How To Handle A Bounced Check From A Patient

More and more patients are bouncing checks more than ever because of the economic situation.  It’s really important to focus on prevention and also to have a plan in place if you do receive a bounced check. 

Having a financial policy in place is a good start.  Right away patients know their responsibility and they are also informed of the consequences of violating that policy.  The policy should every so often be updated and every time there is a change, the patient should sign the new policy upon arrival for their appointment. 

The staff should also be active in efforts to make sure patients pay their bills.  They need to be well trained and keep the lines of communication open about the financial policy.

It’s important to copy the patient’s insurance cards and driver’s license when they first arrive to the office front desk registration.  Having the patient’s driver’s license helps to identify the patient and also it shows the correct address of the patient, which should be matched up against the address on the check.  If the address does not match, it would be wise not to accept the check.  Accepting company checks is something you may want to avoid also because a company is usually a protected entity, so if the check were to bounce then the practice has very little recourse when trying to collect payment from that patient.

The financial policy should also include what the consequences are when a check bounces.  If there are bank charges, make sure the policy indicates that the patient will be responsible for those charges.  A good website to see what laws for each state is  This website is the National Check Fraud Center and it lists bad check laws.  Also in the financial policy it would be helpful to reference the laws straight from the website itself. 

Consider using a check-scanning system from a company that guarantees that the check has been cleared.  The money is immediately deposited into the practice’s bank account and there is no need to visit the bank with a paper check for depositing.  Common reasons why a check is bounced is due to insufficient funds, closed account, stop payment or because they have been forged.  When any of the above situations happen, it’s good to investigate to determine if this is the case and also making a phone call to the patient and document the phone call.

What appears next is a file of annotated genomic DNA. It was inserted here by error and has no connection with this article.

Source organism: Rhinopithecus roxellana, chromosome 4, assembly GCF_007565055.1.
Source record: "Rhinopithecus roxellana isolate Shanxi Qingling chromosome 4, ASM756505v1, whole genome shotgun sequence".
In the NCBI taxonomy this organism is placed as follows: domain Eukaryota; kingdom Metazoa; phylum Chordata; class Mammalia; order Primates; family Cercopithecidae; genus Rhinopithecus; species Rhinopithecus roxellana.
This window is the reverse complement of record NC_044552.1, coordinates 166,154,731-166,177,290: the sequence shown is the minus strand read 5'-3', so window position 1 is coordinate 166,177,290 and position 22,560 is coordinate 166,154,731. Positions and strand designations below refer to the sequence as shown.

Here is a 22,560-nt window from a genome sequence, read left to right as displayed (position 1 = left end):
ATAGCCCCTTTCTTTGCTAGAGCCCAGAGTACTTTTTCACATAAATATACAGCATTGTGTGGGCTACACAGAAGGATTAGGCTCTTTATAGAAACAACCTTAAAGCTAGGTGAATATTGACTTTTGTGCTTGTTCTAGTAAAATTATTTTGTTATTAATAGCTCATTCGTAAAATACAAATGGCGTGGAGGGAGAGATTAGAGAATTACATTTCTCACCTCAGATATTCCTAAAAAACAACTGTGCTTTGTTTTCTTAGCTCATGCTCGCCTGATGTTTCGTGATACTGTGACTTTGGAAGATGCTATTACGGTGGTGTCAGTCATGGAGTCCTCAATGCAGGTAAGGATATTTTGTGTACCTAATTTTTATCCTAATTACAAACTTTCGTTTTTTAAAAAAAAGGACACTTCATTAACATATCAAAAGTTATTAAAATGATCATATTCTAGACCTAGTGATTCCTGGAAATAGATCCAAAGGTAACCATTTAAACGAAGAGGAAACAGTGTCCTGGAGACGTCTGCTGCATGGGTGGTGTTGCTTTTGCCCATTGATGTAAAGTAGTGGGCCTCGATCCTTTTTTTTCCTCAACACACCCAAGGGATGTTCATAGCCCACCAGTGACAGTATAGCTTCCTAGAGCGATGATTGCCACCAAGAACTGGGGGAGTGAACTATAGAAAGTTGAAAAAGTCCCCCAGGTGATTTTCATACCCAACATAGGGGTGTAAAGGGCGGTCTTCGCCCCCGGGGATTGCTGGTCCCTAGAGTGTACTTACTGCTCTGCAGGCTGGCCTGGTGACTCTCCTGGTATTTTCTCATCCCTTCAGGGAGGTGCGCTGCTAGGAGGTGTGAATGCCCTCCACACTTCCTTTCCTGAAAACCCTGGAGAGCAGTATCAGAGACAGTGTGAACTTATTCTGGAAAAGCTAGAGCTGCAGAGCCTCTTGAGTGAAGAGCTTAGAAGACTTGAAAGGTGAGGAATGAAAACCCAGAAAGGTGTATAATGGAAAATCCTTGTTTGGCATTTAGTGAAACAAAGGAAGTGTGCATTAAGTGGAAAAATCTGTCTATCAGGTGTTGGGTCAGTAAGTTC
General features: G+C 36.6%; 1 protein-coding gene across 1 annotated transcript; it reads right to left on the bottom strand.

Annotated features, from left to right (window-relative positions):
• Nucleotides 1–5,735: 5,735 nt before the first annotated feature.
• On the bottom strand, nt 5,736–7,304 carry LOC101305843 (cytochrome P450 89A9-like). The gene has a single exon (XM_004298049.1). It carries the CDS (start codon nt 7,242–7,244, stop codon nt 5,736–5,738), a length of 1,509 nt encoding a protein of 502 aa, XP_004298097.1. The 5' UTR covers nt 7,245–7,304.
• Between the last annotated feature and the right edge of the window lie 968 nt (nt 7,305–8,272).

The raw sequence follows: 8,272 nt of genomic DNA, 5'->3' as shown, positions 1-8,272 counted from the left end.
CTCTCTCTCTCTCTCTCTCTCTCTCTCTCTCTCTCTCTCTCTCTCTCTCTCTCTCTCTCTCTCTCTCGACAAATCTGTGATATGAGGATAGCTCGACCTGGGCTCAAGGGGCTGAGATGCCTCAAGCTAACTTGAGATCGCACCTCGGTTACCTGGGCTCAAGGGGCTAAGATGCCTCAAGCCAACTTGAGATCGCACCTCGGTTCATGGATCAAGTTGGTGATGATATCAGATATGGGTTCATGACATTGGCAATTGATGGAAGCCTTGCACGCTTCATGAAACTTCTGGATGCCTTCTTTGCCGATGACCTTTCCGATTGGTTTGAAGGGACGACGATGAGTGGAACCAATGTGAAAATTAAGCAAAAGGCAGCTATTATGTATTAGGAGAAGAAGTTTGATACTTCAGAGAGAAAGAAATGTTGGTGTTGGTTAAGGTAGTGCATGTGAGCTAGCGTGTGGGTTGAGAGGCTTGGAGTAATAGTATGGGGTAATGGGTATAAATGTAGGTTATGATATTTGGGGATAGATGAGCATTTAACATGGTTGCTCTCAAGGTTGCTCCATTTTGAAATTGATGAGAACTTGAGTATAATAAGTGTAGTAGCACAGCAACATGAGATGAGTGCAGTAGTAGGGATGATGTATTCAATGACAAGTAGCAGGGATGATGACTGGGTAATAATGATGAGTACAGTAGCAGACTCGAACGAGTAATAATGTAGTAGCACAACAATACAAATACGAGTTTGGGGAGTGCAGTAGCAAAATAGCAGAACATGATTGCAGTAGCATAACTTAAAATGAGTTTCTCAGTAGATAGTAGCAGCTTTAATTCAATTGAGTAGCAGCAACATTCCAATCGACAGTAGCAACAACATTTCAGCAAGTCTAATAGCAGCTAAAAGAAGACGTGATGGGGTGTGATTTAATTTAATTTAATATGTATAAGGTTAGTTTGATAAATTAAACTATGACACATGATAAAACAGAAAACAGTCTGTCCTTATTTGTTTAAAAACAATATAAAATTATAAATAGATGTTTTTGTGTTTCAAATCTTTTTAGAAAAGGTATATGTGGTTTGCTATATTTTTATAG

If a patient bounces a check and the check is settled eventually by the patient, it’s a good idea to convert the patient to self-pay by cash, credit card or debit card.

These few steps can help to recover and prevent checks that have bounced and keep the cash flow going.

Marina Hall is a Certified Medical Reimbursement Specialist (CMRS) and founder of MariAnn Medical Billing Service. To read a full “Interview with Marina Hall” visit her website at

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A Brief Guide on Documentation and Coding

A provider has the responsibility for making sure that the correct level of service was provided and the proper code was used for billing.  This duty cannot be passed on to someone else.  The physician provided the service, they have to decide what to bill.  They know better than anyone what services were provided. 

The first step is to decide what the diagnosis is.  An ICD-9 code is then used to describe the diagnosis (soon to be ICD-10).  The next step is to code the treatment by using a CPT code.  Which describes the treatment the patient received or the visit that took place.

A common misconception is that downcoding can help avoid audits.  Unfortunately, not only is that not true but it cheats the physician from receiving payment for services they deserve.  So it’s important for providers to document their services accurately and keep track of the time they have spent with the patient in order to be able to bill for the proper services rendered.

Some physicians are hesitant to use a new CPT code because they rationalize that the insurance company won’t pay for it.  It’s just the opposite, if the insurance company sees that a certain code for a service is not being used often, they may be less likely to cover it.  If the physician feels this way, for their sake it’s important to have good documentation to justify using a new code or any code for that matter.

It’s important to evaluate what sort of impact your coding will have on your patients.  In some cases, if a particular code is not paid for, the charge will be passed onto the patient.  Billing a particular CPT code or “-25” modifier may be justified, but it also could cause a problem if a large portion of your practice complains about having to be responsible for these charges. 

A practice that keeps up to date with coding changes and who follow proper coding procedures will do well overall.  Changes happen all the time and if the person handling the physicians billing is not up to date, it could cost the practice a lot of money.  Attending coding seminars, commercial resources online or subscribing to newsletters is helpful in keeping up with the changes.  Some practices or healthcare providers who are in a large group still have to be mindful of coding procedures and not just rely on those who are doing the actual billing.